Coupland’s stunning microfictions a feast for the senses

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From the outside, too, Douglas is Coupland Binge: 60 short stories to make your brain feel different is fascinating. The book cover features the iconic 1984 image of Courteney Cox dancing on stage with Bruce Springsteen (from his Dancing in the dark Video). It feels like a special nod to Gen X who instantly recognize the picture, and while Springsteen isn’t visible, we know he’s … right there. For Coupland enthusiasts, that feeling of knowing but not seeing is some of the rewards of pop culture in and of itself.

And so it begins Binge drinking experience, Coupland’s first new fictional work since 2013. The Canadian writer will be 60 years old at the end of 2021 Binge drinking Contains 60 micro-stories, it is easy to posit that these tales could be a birthday present for himself as well as a present for readers who have followed his work since then Generation X: Stories for an Accelerated Culture was released 30 years ago.

Douglas Coupland

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Random House Canada

Douglas Coupland

Coupland has achieved a lot more than just naming a demographic group. He has published 14 novels, two collections of short stories and eight non-fiction books. He has written and acted for England’s Royal Shakespeare Company and is a columnist for the Financial Times of London and a frequent contributor to the New York Times. Coupland is also a visual artist and designer, a member of the Royal Canadian Academy, Officer of the Order of Canada, Officer of the Order of British Columbia, and recipient of the Lieutenant Governor’s Award for Literary Excellence.

The sum of these parts explodes again and again in a fascinating way that keeps Coupland connoisseurs on intellectual breath. Even if you know your way around news, trends, and technology, the writer stays one step ahead, turning convention on its head, and presenting ideas in unexpected ways that challenge assumptions and habits.

Binge drinking, like much of his earlier work, is a mind tamer. From the book cover: “Imagine feeling 100 percent alive every minute of the day! Maybe that’s how animals live. Or even trees and I am alive as well and that there is no sliding scale of life. “When this kind of existential fear gets your synapses on fire, you will find out Binge drinking to be honored.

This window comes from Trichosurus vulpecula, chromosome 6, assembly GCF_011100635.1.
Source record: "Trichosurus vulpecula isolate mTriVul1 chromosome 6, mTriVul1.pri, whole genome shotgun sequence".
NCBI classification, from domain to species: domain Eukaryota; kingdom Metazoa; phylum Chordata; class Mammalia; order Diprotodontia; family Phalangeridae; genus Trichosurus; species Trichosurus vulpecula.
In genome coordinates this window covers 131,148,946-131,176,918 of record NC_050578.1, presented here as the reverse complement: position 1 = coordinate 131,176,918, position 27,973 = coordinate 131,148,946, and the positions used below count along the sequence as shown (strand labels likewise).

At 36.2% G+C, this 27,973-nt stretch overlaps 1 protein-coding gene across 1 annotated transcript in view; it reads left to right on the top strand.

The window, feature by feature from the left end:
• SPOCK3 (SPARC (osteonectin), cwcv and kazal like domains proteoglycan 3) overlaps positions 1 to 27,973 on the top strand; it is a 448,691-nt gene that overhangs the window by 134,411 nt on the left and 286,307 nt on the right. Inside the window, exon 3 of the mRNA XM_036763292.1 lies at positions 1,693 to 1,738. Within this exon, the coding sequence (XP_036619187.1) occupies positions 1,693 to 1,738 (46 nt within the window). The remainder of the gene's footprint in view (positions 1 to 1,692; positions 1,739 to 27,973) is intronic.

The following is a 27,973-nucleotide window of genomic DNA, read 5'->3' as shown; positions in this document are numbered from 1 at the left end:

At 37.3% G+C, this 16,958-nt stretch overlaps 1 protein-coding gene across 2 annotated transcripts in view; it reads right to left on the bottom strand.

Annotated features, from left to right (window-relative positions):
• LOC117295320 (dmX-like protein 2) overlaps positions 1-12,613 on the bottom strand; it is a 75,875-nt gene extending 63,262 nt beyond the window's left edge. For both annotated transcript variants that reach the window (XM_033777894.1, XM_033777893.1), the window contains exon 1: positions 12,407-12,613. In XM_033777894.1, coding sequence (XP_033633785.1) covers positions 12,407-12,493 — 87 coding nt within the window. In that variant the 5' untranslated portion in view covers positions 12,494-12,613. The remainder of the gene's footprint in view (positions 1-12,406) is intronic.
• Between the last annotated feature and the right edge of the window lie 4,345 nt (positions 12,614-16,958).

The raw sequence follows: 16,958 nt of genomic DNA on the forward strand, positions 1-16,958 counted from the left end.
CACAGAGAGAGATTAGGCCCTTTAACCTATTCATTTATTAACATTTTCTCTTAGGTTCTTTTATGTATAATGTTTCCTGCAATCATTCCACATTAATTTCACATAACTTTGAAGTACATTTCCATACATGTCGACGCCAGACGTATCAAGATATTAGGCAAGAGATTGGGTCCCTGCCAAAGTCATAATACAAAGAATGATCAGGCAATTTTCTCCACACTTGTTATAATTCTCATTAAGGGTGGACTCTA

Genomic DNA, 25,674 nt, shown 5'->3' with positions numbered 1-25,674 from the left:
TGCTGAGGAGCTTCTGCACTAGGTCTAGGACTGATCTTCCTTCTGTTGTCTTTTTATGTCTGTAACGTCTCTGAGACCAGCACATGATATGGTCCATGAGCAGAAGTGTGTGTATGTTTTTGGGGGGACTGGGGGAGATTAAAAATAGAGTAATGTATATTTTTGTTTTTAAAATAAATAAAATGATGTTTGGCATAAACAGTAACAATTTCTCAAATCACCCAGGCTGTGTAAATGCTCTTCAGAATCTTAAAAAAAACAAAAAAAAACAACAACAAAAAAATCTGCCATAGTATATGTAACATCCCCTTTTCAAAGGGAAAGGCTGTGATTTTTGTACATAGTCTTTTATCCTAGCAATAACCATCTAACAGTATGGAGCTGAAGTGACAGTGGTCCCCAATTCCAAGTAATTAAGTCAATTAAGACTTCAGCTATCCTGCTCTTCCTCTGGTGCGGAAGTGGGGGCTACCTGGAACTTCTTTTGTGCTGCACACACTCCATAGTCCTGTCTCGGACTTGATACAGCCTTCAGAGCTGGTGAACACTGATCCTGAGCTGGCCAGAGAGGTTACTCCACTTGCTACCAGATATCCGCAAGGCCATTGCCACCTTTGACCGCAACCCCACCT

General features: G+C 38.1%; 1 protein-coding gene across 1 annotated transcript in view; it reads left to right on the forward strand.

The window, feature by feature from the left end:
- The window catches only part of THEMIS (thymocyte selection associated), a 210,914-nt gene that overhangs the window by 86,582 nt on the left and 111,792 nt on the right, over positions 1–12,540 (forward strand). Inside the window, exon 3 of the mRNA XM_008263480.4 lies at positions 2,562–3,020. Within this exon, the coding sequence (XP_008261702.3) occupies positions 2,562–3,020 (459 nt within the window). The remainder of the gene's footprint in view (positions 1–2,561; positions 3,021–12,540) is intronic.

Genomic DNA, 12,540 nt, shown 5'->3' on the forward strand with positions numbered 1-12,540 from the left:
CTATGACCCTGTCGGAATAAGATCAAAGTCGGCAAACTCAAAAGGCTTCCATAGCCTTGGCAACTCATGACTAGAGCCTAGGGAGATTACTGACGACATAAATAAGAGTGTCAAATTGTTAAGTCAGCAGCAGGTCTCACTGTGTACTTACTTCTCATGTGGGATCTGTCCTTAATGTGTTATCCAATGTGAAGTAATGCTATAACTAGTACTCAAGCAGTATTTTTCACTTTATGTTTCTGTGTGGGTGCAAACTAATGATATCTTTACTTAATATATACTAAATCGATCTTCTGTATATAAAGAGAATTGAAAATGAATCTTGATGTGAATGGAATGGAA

Darryl Dyck / The Canadian Press files</p>
<p>Fans of Douglas Coupland (here in 2017) will be delighted to hear that he continues his trend of turning conventions upside down and presenting ideas in a way that challenges assumptions and habits. </p>
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<p>Darryl Dyck / The Canadian Press Files</p>
<p>Fans of Douglas Coupland (here in 2017) will be delighted to hear that he continues his trend of turning conventions upside down and presenting ideas in a way that challenges assumptions and habits.</p>
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<p>Given the accumulation of tiny stories, it takes skillful literary skills to arouse enough interest in short-lived characters to populate our brains or hearts for just a few minutes.  Some characters are weird and kind and grow on us.  Some of these special people appear in multiple stories.  But Coupland also introduces some really hideous individuals: narcissists and people with no moral compass – so much so that some stories make it difficult to see where tragedy ends and (dark) comedy begins.  You just want the pain to stop.			</p>
<p>In the age of influencer marketing, it’s also interesting that Coupland mentioned several brands like Starbucks, Thule, and Rubbermaid.			</p>
<p>In the stories of suffering, amazement and wanting, Coupland’s voice is as clever as ever and creates a specific feeling for the place.  In the history <em>Vegan</em>, he describes the smell of a grocery store: “I find the characteristic smell of the store more than repulsive, as if winter tires and hot dog water were melting together, but I came in anyway to see the remaining shards of the magazine industry on the shelves died. ”			</p>
<p>Certain stories contain obscure terminology that can lead to a quick Google search because one word might hit you in the “well, this is new” section of your cerebral cortex.  Feeling naive is rare at a certain age in the adult experience, so that’s fair to say <em>Binge drinking</em> in fact, this reader’s brain felt different.			</p>
<p>Deborah Bowers is a marketing and communications professional and a member of Generation X.			</p>
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